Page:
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Advanced Arguing 501

The Hubby and I had an argument today and boy was it a doozy. I YELLED ...he didn't yell that much...I juMPED...he didn't jump at all and neither of us called each other any names. We were able to work it out after 2 1/2 hours of concentrated focus...

and be done in enough time to be able to get the rest of our workday done and pick up the kiddos with a genuine relieved smile on our faces.

W h e w... another one in the bag, another marital argument bridge crossed another roll in the pit of WTH %&#!! dug out of. E X H A L E!

The ability to argue well is one of the benchmarks of a successful relationship. Contrary to what we might think of a happy couple not arguing at all is not #goals Like seriously it's not realistic unless you have a string of 1-year relationships #honeymoonRelationships don't count. No one in a long-term relationship agrees on everything 100% of the time. It's just science. So learning how to do arguing well is kinda a relationship toolbox must-have.

Here are 5 argument tips to add to your arsenal...(no pun intended:)

#1 Get To It Already!

No one likes confrontation (okay there are a small few that love a good row) but I'm not one of them. It's like needing a deep cleaning but putting it off. If you don't make an appointment and get it done a root canal is probably in your future. Not attending to relationship issues does not make them magically go away, they just grow and it can get really smelly and ugly left unattended. In our case, the "incident" happened yesterday but we shined it on until today so as not to argue in front of the kids. We set a time to talk it out and then we limped along until the appointed time. I got our room and he got the living room as cooling off spaces. Later we mumbled good night and I love you before rolling over and going to sleep. Yep, It just is what it is sometimes.

#2 Don't argue in front of the kids ( A LOT!)

This is an oldie but goodie and I threw in the "A Lot" Because in no way am I advocating for perfect Stepford wife marriages. In fact, research shows that kids watching a healthy relationship should see disagreements get solved in order to be able to model that later on in their own lives. BUT come on we all know when it's getting to be too much and just plain ole causing unneeded stress in our kids lives. I grew up in a house where there was constant little nit-picky bickering and funky back talk all the time. UGH (just get a divorce already!) So please be a grown-up and be in control of your emotions and don't make it a habit to argue in front of your children.

#3 No name Calling!

You're not 7 yrs old. You know their government name. Use it. In fact, use all 4 of them if need be. But stick to those and those alone.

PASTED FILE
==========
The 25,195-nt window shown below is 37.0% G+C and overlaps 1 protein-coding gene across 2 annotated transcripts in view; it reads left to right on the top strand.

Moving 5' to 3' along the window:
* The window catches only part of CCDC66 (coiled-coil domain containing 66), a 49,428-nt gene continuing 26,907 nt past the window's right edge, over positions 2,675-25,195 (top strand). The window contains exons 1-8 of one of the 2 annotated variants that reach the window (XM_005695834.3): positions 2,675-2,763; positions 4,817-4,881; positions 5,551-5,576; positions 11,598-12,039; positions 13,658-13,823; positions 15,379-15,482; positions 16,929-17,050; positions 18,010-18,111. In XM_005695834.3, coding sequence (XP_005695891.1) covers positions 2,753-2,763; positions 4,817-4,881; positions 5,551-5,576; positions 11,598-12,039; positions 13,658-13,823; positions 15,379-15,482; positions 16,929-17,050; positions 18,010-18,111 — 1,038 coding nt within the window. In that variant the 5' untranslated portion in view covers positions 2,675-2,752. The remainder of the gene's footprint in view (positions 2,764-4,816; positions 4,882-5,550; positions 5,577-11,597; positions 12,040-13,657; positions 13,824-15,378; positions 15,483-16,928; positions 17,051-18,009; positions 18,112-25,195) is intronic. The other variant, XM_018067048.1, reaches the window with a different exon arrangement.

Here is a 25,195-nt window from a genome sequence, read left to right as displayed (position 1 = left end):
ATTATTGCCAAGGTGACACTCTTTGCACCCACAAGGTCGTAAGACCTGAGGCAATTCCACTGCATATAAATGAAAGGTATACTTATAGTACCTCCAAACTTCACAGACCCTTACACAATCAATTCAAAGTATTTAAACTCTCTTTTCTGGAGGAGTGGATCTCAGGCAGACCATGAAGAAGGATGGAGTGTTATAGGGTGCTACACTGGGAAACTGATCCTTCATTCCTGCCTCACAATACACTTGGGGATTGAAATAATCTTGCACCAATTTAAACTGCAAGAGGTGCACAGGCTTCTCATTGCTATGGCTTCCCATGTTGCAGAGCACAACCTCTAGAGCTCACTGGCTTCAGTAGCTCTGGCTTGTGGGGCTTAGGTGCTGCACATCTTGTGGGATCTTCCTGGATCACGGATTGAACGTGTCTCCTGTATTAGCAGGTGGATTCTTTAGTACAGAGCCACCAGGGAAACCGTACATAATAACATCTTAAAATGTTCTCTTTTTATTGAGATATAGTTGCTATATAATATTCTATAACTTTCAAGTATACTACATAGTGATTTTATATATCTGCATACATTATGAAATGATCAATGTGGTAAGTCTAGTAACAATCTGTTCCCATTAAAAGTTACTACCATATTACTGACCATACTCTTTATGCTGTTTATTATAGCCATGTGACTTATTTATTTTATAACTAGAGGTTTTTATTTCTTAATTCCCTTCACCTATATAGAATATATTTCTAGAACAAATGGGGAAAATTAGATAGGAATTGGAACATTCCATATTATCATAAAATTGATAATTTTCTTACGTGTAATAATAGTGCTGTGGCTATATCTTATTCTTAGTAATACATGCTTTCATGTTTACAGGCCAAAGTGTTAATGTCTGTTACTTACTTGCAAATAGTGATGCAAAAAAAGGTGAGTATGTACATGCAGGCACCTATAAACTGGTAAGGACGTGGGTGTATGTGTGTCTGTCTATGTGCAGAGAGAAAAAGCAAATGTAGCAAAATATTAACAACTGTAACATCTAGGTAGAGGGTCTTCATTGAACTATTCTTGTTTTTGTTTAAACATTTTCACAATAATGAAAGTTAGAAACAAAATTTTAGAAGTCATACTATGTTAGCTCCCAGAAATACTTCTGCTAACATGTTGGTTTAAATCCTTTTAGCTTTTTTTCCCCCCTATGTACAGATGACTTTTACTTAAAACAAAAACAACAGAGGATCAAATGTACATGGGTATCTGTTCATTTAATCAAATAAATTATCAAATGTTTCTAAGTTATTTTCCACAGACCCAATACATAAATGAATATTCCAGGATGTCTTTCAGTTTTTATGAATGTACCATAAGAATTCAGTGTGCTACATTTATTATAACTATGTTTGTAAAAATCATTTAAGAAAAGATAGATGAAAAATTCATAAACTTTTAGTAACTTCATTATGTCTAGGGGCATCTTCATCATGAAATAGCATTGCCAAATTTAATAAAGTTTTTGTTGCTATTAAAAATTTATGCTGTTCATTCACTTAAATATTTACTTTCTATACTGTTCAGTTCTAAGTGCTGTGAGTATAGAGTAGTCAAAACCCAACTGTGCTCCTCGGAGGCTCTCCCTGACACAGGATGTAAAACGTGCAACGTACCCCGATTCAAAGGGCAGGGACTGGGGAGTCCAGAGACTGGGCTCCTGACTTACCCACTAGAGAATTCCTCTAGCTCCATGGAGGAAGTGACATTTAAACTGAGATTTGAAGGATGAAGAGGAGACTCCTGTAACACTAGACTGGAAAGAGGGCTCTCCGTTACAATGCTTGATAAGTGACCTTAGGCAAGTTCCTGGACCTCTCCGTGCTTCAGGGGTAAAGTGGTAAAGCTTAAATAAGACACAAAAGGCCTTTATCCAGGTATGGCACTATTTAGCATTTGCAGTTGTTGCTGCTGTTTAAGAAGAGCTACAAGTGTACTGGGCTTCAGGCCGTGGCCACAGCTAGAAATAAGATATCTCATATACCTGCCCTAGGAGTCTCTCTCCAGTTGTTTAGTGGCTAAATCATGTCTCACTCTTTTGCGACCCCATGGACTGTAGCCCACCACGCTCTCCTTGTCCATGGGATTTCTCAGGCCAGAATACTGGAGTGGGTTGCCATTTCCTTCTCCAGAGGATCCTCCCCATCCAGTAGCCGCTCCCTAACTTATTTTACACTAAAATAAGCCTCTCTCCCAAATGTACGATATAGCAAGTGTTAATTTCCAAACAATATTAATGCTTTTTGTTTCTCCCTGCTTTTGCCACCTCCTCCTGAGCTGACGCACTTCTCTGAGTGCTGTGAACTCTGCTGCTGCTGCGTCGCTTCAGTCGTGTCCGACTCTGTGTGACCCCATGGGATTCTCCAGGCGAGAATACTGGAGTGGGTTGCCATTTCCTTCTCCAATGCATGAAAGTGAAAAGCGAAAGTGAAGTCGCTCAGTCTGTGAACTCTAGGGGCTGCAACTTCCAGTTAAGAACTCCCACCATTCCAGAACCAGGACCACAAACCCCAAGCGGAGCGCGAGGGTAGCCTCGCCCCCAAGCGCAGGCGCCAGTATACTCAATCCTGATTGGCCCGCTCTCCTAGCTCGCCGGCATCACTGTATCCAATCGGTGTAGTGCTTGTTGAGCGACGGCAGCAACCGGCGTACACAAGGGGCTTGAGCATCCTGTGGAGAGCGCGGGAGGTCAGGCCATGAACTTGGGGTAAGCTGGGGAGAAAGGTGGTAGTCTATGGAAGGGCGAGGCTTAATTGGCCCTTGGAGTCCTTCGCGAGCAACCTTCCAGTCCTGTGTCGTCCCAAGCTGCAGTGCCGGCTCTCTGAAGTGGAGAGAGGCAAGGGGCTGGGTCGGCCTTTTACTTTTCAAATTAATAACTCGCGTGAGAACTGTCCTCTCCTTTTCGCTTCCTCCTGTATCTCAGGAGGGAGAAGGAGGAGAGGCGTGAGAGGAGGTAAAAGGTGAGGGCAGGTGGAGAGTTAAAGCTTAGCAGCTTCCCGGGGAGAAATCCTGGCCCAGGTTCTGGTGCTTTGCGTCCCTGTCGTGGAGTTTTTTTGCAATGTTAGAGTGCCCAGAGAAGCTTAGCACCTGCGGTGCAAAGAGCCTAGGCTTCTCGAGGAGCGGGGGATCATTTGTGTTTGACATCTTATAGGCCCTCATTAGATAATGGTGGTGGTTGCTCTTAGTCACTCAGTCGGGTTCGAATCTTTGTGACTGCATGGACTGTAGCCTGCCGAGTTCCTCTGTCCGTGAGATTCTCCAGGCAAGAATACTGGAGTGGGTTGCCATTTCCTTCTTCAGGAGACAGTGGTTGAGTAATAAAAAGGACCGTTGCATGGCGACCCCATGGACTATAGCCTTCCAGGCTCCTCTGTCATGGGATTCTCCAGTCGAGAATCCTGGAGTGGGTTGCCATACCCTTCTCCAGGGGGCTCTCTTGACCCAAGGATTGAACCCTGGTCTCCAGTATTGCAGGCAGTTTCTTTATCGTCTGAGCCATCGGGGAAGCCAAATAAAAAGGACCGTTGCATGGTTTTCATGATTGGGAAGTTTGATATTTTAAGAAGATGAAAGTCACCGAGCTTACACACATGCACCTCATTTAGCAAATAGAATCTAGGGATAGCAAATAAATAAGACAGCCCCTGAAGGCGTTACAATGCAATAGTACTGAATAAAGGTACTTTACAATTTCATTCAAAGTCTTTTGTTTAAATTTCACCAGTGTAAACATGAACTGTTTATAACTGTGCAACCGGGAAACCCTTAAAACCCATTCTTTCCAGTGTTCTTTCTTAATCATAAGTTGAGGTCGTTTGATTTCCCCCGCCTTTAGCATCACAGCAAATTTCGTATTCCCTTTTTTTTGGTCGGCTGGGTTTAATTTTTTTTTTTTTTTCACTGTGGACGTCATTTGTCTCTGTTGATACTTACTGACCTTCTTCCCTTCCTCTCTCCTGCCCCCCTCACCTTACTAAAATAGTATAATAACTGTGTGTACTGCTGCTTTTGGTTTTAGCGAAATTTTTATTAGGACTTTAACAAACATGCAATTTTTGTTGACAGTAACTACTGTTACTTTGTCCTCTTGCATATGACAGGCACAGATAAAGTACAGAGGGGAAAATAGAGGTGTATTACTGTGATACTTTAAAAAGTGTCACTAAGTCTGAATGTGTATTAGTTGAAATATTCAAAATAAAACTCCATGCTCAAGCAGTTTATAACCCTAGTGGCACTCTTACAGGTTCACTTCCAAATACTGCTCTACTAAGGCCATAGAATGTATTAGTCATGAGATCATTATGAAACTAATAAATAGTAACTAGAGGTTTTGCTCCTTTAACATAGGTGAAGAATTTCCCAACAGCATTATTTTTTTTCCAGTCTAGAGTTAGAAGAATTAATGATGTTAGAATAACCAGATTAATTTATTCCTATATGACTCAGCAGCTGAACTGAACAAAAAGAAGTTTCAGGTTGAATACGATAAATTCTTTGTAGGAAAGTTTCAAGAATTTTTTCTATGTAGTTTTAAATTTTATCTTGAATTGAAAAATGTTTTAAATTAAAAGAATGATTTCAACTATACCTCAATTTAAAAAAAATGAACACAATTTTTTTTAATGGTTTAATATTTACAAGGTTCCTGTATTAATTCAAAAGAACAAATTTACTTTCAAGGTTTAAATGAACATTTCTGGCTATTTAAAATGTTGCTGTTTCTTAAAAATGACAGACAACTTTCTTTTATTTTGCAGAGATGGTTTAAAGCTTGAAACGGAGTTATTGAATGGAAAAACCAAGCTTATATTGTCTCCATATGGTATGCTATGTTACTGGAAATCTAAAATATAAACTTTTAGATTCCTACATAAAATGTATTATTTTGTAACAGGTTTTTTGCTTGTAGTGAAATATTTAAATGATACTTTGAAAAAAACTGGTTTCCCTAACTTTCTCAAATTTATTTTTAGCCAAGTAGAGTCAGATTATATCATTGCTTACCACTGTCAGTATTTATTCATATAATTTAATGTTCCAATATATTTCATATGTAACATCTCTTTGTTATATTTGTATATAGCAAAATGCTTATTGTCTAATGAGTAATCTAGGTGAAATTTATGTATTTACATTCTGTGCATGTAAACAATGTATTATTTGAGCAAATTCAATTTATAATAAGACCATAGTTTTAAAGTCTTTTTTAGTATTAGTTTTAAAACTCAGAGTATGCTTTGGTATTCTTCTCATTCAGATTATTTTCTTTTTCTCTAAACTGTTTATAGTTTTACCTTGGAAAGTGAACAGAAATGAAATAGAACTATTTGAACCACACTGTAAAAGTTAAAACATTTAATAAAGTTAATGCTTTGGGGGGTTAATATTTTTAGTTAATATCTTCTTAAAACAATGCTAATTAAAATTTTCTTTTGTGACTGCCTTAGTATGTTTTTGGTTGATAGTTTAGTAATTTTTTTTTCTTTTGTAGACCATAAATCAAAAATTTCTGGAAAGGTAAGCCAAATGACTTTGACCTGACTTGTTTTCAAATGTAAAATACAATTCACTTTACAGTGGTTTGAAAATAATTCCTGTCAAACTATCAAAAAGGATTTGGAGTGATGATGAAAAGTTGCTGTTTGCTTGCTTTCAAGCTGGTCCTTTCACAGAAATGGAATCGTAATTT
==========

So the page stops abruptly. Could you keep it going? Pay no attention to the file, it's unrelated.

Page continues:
#3 Listen without interrupting and then repeat

Most of the time we are not listening we are just waiting to talk. But listening and then repeating what you hear makes sure that you are hearing the other person correctly. Not interrupting is just common courtesy and hey if nothing else it means you get the same consideration when it's your turn to talk. Add a timer to this if one or the other of you take up too much time and keeps going over the same point. 10 minutes at the most is a good chunk of listening and then switch.

#4 Change Places/ ie. Walk a few blocks in his boots

Today we did something that I thought was really cool. It took a minute for him to get the hang of but afterward, he could see the value (yay) We literally changed places with each other and told the story again from the other person's point of view. So basically after we had both gotten a chance to speak and state our case. We flipped the narrative and he became me and I became him and we walked through the whole scenario again from the other person's point of view. I truly saw it from his side and I could feel myself softening. And vice versa he could feel my point of view so we both understood where the other person was coming from.

#5 End with a summary

Make sure you wrap up an argument with some kind of bow or even a bent out of shape paperclip will do. But summarize what just happened and what you both agree to do about it going forward. " Now I get why you reacted that way and from now on we are going to make sure we both text if we are going to be late" Or " We both feel strongly and no real consensus has been reached if this energy still lingers in a week we might need to go see someone. We will check back in two weeks" And then make sure you put it on your calendar and really check back in two weeks.

Any other argument techniques that you have found really work for you and your significant other? I would love to hear about them in the comment section below.



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